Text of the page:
Blue Mountains

The Blue Mountains – named as such because of the blue haze created by the eucalyptus oil in the air above the mountain gum forests – formed over several million years ago and has remained largely untamed. The Blue Mountains are 104km (65 miles) west of Sydney with access by private vehicle, train or coach tour.

Go abseiling over roaring waterfalls, wade along babbling brooks, walk through canyons that remain unchanged since the Jurassic era, paddle and airbed silently beneath glow worm covered overhangs, stroll under groves of huge tree ferns and swim through crystal clear pools. These are experiences that last a lifetime.

This is The Blue Mountains. From the lookouts perched on the edges of Blue Mountains National Park, blue ridges fade into the distance broken by weathered cliffs and waterfalls that plunge down into wide forested areas or narrow ravines. Four very distinct seasons bring an array of changing colors set against blue skies, crisp mountain air and mountain mists rising from the valley. Ancient rock formations such as the Three Sisters, The Ruined Castle and Pulpit Rock await inspection with the Jenolan Caves, a spectacular conservation reserve abounding in wildlife and rugged limestone scenery. The nine showcase caves are recognized as some of the best naturally decorated caves in the world and are just 76km from Katoomba.

Ride the Scenic Railway, the steepest incline railway in the world, or enjoy the breathtaking views from The Skyway, a gondolier style cable car, both in Katoomba. The majesty and adventure of the Blue Mountains has been captured on film, on show at The Edge – Blue Mountains Maxvision Cinema.

Bushwalking is popular all year round with visitors enjoying the unique flora and fauna, specialized areas such as the ‘hanging swamps’ around the headwaters of the creeks and the dropping ledges of the cliff faces housing plants unique to the area. Bird watchers will be amazed at Yellow-Tailed Black Cockatoos, king parrots, crimson rosellas and gang gangs that are easily attracted to the now famous mountain gardens that are open for viewing at various times throughout the year. Adventure activities are also offered by a number of well trained adventure operators.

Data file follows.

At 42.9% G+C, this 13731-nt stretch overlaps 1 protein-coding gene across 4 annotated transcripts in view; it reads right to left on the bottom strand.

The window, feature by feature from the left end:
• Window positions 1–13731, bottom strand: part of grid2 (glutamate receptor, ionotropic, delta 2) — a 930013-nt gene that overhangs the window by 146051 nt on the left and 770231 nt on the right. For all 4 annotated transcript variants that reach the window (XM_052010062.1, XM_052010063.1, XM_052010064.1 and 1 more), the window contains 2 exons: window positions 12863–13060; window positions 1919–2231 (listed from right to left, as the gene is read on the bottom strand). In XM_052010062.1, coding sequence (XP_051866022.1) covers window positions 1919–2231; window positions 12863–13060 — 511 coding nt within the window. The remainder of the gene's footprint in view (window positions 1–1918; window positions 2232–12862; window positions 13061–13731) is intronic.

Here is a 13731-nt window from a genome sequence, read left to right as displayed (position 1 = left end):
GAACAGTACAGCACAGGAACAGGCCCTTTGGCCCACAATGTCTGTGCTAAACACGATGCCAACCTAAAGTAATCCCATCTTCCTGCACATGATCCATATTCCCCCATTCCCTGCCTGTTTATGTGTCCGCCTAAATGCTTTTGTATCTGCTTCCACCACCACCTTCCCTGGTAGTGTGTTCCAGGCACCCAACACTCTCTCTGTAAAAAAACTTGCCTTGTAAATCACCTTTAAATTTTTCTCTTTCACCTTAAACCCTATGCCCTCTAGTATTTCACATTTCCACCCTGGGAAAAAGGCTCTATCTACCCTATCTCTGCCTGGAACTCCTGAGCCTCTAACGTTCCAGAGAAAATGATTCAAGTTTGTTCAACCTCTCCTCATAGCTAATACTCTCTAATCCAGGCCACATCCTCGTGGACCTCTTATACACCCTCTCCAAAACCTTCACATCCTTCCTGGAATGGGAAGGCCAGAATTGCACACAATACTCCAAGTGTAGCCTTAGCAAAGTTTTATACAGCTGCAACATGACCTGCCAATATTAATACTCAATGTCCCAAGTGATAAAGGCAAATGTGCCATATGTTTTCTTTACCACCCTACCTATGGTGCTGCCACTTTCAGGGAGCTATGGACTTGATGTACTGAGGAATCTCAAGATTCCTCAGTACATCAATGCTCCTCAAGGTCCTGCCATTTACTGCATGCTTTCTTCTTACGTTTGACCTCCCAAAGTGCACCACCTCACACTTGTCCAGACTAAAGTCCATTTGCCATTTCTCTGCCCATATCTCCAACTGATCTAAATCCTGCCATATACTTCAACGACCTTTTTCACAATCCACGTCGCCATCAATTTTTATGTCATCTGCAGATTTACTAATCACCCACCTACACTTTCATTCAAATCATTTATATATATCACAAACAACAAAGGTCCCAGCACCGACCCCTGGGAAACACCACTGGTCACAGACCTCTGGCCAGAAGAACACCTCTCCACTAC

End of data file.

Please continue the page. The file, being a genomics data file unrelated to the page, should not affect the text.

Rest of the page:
Known for its rich Aboriginal and European heritage, the Blue Mountains is also known as the ‘City of the Arts’. Winter brings the Yulefest celebrations in June, July and August with Christmas cheer, open log fires and wonderful food. Antique shops, art galleries, Victorian and Edwardian style buildings, the decadence of Devonshire teas with lashings of whipped cream, all help to create that special atmosphere of history and nostalgia for times gone by.

Accommodation is available in a wide range of properties from mountain resorts to cozy bed and breakfasts and a range of motels, backpacker lodges and self-contained cottages and cabins. The Blue Mountains Holiday Book is produced annually and provides information on accommodation, touring and activities.

Blue Mountains National Park is part of the Great Dividing Range. The Blue Mountains tower above the coastal plains to form a rugged barrier between Sydney and the west.

The Blue Mountains National Park conserves some of the most spectacular scenery of this region, including vast wilderness areas and an endless diversity of habitats and micro-climates. The area has recently joined other international icons on the World Heritage List and became Australia’s 14th listed site. It includes seven outstanding national parks – the Blue Mountains, Wollemi, Yengo, Nattai, Kanangra-Boyd, Gardens of Stone and Thirlmere Lakes National Parks – along with the Jenolan Caves Karst Conservation Reserve.

60 kilometres west of Sydney, the Blue Mountains National Park is famous for the Three Sisters lookout where views can be seen of sandstone ridges, forested valleys and waterfalls.

The Heritage Centre is open daily for information on the tracks, facilities and points of interest in the park and has a heritage display.

Accessible by road and rail, activities in the park include bushwalking, camping, wilderness adventure and sightseeing.110 Km/68.75 Miles from Sydney Bushwalking.

Nowhere in the world will you find bushland like Australia’s. Towering blue and red river gums, olive green foliage and unique plant life. Native shrubs of every colour, hiding abundant animal life. Kangaroos, goannas, wombats, pre-historic lizards, like the gecko, blue-tongue, frill-neck and thorny devil.

The country offers scenery and bushwalking possibilities for every type of nature-lover, from easy one hour rambles through pretty scenic bushland to eight day hikes across remote areas of stunning and unique beauty.

Every weekend, thousands of Australians head off for the tranquility of national parks and reserves.

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